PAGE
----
As part of its continuing efforts to provide California and the nation with teachers fully prepared for the educational challenges of the 21st century, the Gevirtz Graduate School of Education at UC Santa Barbara hosted the first Performance Assessment for California Teachers (PACT) Implementation Conference on May 4. This conference, which brought together representatives from teacher programs from all UC campuses, Stanford University, the University of Southern California, and several California State Universities, discussed the development of PACT assessments that are intended to improve teacher education program quality, measure and promote equitable instructional practices, and strengthen teaching and student performance. Tine Sloan, Acting Director of the Teacher Education Program at the Gevirtz School, says, “UCSB and others have been heavily involved in developing and piloting PACT for several years. This conference allowed constituents to share strategies and outcomes related to its implementation. I am hearing that not only were the sessions valuable to members of institutions who are new to PACT, but to those who are ready to take next steps in using PACT data for program improvement.”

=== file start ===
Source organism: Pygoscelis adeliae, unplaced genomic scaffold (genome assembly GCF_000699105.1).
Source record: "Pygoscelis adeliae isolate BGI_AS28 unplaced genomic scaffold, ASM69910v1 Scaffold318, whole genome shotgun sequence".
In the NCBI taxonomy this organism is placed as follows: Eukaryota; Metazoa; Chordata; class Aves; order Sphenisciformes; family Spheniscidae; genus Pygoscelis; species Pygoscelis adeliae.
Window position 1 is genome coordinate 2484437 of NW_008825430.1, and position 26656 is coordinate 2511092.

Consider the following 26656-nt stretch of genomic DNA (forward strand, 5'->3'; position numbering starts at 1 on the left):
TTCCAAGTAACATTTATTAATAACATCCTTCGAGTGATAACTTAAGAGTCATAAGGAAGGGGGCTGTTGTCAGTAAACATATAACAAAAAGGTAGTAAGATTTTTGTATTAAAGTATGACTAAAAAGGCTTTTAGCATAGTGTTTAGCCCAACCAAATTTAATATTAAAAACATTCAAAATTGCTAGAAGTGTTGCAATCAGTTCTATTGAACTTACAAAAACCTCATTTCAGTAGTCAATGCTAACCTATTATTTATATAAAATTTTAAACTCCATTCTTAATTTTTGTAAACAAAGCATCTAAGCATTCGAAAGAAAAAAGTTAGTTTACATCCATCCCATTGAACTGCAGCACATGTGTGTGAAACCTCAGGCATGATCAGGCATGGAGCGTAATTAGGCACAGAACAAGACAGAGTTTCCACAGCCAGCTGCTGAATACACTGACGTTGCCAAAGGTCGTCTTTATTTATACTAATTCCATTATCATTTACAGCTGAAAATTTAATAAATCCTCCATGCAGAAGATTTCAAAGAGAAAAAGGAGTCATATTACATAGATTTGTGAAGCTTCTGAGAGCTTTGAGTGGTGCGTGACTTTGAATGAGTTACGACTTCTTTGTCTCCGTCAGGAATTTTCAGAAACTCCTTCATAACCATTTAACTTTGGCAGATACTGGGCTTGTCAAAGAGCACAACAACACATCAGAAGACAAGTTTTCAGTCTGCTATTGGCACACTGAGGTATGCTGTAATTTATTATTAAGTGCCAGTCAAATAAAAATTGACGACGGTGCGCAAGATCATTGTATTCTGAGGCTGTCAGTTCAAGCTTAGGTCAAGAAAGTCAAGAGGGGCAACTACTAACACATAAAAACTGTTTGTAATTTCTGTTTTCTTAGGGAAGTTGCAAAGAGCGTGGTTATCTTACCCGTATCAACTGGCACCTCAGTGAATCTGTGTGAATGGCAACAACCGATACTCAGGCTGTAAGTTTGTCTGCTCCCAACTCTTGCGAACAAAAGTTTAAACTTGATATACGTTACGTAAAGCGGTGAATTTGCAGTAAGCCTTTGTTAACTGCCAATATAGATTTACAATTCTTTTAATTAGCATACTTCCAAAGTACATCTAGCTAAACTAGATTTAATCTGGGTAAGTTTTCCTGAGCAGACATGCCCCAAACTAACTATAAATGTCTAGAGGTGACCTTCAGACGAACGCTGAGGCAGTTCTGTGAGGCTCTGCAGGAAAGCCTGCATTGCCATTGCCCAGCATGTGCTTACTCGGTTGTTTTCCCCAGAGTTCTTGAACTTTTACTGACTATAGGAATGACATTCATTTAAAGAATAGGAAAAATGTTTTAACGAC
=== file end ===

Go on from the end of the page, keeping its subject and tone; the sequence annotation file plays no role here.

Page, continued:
PACT was developed by a consortium of UCs, Stanford, and Mills College in response to SB 2042, which called for new credential requirements for California teachers. Currently in pilot testing and review, if PACT is implemented it will be a required benchmark for teacher credentialing. The creators of PACT designed a system centered on a Teaching Event, for which candidates plan a series of integrated lessons, videotape their instruction, analyze student work, and reflect on their teaching. The 60 attendees of the conference took part in workshops and roundtable discussions that included sessions entitled “Linking Coursework and the Teaching Event,” “How the Teaching Event Has Changed Teaching and Assessment in Coursework,” and “Implementing PACT: What Matters for Beginning Teachers’ Learning and Performance.”
Ruth Chung, a conference participant from Stanford University who wrote a dissertation examining PACT, discussed how the Teaching Events were particularly useful in helping student teachers link theory to practice. She said, “It gives candidates an opportunity to go through an entire teaching cycle in an authentic way – otherwise their classroom experiences often come in pieces. It also provides them with a chance to perform guided reflection on their teaching.” Chung and those in her session agreed that PACT could be not only an evaluative tool but also a powerful way to prepare candidates to be even better teachers.
[For photos of the conference contact George Yatchisin at 805 893 5789.]